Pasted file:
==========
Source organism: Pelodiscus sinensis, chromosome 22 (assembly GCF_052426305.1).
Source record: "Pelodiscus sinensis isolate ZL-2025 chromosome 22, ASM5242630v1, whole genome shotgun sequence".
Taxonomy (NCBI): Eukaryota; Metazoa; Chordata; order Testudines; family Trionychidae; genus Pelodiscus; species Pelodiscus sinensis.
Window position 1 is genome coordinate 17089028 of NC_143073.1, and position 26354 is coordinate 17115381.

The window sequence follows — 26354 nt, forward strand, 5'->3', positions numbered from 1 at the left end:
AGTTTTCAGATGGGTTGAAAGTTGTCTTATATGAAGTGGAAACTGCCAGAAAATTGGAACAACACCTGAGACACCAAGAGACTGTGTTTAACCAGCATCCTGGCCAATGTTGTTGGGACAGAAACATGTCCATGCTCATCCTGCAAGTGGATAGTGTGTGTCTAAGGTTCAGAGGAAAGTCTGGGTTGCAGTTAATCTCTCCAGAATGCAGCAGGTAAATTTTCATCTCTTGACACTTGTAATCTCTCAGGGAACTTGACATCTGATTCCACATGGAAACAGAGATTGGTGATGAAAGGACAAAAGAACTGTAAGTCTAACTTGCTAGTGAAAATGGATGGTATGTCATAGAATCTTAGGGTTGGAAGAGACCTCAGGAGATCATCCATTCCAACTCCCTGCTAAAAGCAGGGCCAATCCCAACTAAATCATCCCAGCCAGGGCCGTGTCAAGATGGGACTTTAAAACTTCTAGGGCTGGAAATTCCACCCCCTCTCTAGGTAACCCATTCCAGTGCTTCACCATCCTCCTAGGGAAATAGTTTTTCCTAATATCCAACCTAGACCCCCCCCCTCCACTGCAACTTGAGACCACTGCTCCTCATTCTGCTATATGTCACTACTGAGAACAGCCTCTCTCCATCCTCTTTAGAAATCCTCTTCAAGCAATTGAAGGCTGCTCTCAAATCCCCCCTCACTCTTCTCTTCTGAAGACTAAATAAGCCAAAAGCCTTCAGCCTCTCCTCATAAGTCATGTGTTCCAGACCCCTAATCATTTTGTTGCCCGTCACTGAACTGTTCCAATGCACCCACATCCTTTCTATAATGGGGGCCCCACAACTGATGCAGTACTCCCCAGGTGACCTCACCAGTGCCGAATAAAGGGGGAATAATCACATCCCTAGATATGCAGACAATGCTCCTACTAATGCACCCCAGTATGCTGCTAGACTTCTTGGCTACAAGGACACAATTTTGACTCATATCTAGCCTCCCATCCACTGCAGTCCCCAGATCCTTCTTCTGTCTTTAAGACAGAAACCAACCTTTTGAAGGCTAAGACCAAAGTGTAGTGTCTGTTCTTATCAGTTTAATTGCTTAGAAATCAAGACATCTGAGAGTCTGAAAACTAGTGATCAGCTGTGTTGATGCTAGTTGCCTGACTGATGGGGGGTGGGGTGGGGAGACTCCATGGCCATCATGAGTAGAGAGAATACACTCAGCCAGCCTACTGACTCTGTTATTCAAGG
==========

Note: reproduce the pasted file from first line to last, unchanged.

Source organism: Pelodiscus sinensis, chromosome 22 (assembly GCF_052426305.1).
Source record: "Pelodiscus sinensis isolate ZL-2025 chromosome 22, ASM5242630v1, whole genome shotgun sequence".
Taxonomy (NCBI): Eukaryota; Metazoa; Chordata; order Testudines; family Trionychidae; genus Pelodiscus; species Pelodiscus sinensis.
Window position 1 is genome coordinate 17089028 of NC_143073.1, and position 26354 is coordinate 17115381.

The window sequence follows — 26354 nt, forward strand, 5'->3', positions numbered from 1 at the left end:
AGTTTTCAGATGGGTTGAAAGTTGTCTTATATGAAGTGGAAACTGCCAGAAAATTGGAACAACACCTGAGACACCAAGAGACTGTGTTTAACCAGCATCCTGGCCAATGTTGTTGGGACAGAAACATGTCCATGCTCATCCTGCAAGTGGATAGTGTGTGTCTAAGGTTCAGAGGAAAGTCTGGGTTGCAGTTAATCTCTCCAGAATGCAGCAGGTAAATTTTCATCTCTTGACACTTGTAATCTCTCAGGGAACTTGACATCTGATTCCACATGGAAACAGAGATTGGTGATGAAAGGACAAAAGAACTGTAAGTCTAACTTGCTAGTGAAAATGGATGGTATGTCATAGAATCTTAGGGTTGGAAGAGACCTCAGGAGATCATCCATTCCAACTCCCTGCTAAAAGCAGGGCCAATCCCAACTAAATCATCCCAGCCAGGGCCGTGTCAAGATGGGACTTTAAAACTTCTAGGGCTGGAAATTCCACCCCCTCTCTAGGTAACCCATTCCAGTGCTTCACCATCCTCCTAGGGAAATAGTTTTTCCTAATATCCAACCTAGACCCCCCCCCTCCACTGCAACTTGAGACCACTGCTCCTCATTCTGCTATATGTCACTACTGAGAACAGCCTCTCTCCATCCTCTTTAGAAATCCTCTTCAAGCAATTGAAGGCTGCTCTCAAATCCCCCCTCACTCTTCTCTTCTGAAGACTAAATAAGCCAAAAGCCTTCAGCCTCTCCTCATAAGTCATGTGTTCCAGACCCCTAATCATTTTGTTGCCCGTCACTGAACTGTTCCAATGCACCCACATCCTTTCTATAATGGGGGCCCCACAACTGATGCAGTACTCCCCAGGTGACCTCACCAGTGCCGAATAAAGGGGGAATAATCACATCCCTAGATATGCAGACAATGCTCCTACTAATGCACCCCAGTATGCTGCTAGACTTCTTGGCTACAAGGACACAATTTTGACTCATATCTAGCCTCCCATCCACTGCAGTCCCCAGATCCTTCTTCTGTCTTTAAGACAGAAACCAACCTTTTGAAGGCTAAGACCAAAGTGTAGTGTCTGTTCTTATCAGTTTAATTGCTTAGAAATCAAGACATCTGAGAGTCTGAAAACTAGTGATCAGCTGTGTTGATGCTAGTTGCCTGACTGATGGGGGGTGGGGTGGGGAGACTCCATGGCCATCATGAGTAGAGAGAATACACTCAGCCAGCCTACTGACTCTGTTATTCAAGG